Following the receiving of information from the Democratic Party that several Twitter accounts were posting misleading tweets that were discouraging people from voting in the upcoming mid-term elections, Twitter deleted more than 10,000 accounts. Though this number is considerably small compared to the millions of accounts that were deleted by the company during the 2016 presidential election, the ability to flag potential bot accounts that are set up to automatically engage in the spreading of unverified or even negatively-intentioned messages was a victory for the Democratic Congressional Campaign Committee (DCCC) that made use of a system that it developed itself to identify and report malicious tweets.
The Democratic National Congress (DNC) works with many organizations that help the party identify and deal with misinformation. While the DCCC made use of publicly available tools that were developed by computer researchers at the University of Indiana called “Hoaxley” and “Botometer”, the DNC RoBhat Labs to assist its initiatives in fighting misinformation. All of these kinds of software work in a similar manner, identifying which accounts are bot-operated and then analyzing the potential damage that can be caused by a tweet from them by studying the reach of the tweet.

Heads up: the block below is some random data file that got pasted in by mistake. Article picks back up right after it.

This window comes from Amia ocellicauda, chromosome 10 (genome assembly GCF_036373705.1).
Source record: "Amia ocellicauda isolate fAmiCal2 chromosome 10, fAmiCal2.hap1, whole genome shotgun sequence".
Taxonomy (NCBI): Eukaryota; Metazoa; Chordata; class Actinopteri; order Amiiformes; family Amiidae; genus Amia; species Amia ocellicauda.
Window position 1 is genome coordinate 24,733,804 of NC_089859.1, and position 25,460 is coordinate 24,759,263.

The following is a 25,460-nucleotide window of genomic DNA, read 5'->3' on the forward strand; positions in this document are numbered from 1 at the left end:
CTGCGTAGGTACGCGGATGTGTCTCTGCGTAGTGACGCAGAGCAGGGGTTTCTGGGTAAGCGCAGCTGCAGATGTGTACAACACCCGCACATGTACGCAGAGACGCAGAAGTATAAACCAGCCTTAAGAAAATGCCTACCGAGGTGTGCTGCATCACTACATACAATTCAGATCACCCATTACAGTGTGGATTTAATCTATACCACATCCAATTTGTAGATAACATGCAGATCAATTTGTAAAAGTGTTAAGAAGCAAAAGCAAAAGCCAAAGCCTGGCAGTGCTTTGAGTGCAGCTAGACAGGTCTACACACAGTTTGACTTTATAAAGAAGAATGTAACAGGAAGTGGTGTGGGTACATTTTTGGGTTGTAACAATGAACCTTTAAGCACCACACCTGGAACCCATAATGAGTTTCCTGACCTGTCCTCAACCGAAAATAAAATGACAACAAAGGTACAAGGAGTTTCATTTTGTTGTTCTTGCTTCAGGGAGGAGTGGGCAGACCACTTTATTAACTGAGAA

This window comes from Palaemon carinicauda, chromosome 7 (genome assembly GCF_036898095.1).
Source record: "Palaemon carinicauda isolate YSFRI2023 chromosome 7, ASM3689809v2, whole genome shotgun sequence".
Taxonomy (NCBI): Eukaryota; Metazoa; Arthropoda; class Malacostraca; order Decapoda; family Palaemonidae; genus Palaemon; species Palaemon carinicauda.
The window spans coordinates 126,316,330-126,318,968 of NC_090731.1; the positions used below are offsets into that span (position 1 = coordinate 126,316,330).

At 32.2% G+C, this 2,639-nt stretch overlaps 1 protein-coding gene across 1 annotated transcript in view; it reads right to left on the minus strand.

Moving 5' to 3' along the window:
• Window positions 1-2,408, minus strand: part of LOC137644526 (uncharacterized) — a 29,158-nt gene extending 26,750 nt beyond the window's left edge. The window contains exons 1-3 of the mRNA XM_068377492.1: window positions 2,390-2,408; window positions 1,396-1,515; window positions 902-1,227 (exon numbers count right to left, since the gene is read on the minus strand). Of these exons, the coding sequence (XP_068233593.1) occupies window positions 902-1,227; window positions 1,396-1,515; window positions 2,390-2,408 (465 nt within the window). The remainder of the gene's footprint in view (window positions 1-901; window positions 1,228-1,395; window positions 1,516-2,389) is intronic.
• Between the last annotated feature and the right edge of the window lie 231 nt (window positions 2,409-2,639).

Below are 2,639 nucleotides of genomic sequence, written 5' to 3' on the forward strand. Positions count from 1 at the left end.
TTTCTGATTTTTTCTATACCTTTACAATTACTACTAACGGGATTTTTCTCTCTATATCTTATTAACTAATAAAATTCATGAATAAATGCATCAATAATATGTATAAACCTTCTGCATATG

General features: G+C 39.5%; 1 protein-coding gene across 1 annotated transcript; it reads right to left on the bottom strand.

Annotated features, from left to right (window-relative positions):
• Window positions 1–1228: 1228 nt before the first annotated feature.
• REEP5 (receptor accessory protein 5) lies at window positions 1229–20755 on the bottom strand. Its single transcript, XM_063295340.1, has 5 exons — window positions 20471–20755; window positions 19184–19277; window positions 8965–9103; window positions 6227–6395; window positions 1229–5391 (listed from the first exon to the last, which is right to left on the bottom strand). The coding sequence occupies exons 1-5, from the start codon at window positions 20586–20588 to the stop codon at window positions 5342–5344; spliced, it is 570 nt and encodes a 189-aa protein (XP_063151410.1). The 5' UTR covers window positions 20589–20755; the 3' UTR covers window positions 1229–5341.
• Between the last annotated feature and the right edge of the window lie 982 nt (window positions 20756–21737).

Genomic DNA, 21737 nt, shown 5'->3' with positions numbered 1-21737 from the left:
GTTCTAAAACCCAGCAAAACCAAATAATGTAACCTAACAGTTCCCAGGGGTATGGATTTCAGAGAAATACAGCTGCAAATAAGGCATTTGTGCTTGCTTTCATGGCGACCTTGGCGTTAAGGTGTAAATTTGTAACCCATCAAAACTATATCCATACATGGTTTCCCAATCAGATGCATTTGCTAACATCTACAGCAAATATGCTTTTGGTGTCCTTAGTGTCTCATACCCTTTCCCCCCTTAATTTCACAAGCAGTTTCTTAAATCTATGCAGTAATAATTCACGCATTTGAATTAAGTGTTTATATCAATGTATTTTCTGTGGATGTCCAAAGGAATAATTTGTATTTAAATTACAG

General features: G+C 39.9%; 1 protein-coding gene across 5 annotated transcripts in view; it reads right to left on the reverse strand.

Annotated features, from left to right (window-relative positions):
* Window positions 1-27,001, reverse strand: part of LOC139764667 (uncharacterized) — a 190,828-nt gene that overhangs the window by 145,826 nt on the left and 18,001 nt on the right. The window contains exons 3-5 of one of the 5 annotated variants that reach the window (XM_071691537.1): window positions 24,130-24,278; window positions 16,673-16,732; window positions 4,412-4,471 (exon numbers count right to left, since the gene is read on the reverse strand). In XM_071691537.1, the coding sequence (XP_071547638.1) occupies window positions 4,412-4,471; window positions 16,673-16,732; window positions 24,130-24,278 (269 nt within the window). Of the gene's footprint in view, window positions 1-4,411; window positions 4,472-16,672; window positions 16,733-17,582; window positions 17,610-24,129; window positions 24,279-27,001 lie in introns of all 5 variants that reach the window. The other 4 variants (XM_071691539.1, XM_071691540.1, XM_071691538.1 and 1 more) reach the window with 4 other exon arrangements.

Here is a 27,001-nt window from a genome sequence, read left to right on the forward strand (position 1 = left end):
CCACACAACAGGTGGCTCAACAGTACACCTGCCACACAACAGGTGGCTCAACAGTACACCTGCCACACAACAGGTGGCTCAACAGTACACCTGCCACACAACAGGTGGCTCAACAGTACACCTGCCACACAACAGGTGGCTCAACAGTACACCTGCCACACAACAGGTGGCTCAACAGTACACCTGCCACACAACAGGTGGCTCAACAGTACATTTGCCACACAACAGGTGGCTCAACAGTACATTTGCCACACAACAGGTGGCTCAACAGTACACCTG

Speaking about this technology, co-Founder of RoBhat Labs, Ash Bhat said, “We provide the DNC with reports about what we’re seeing in terms of bot activity and where it’s being amplified. We can’t tell you who’s behind these different operations, Twitter hides that from us, but with the technology you known when and how it’s happening.”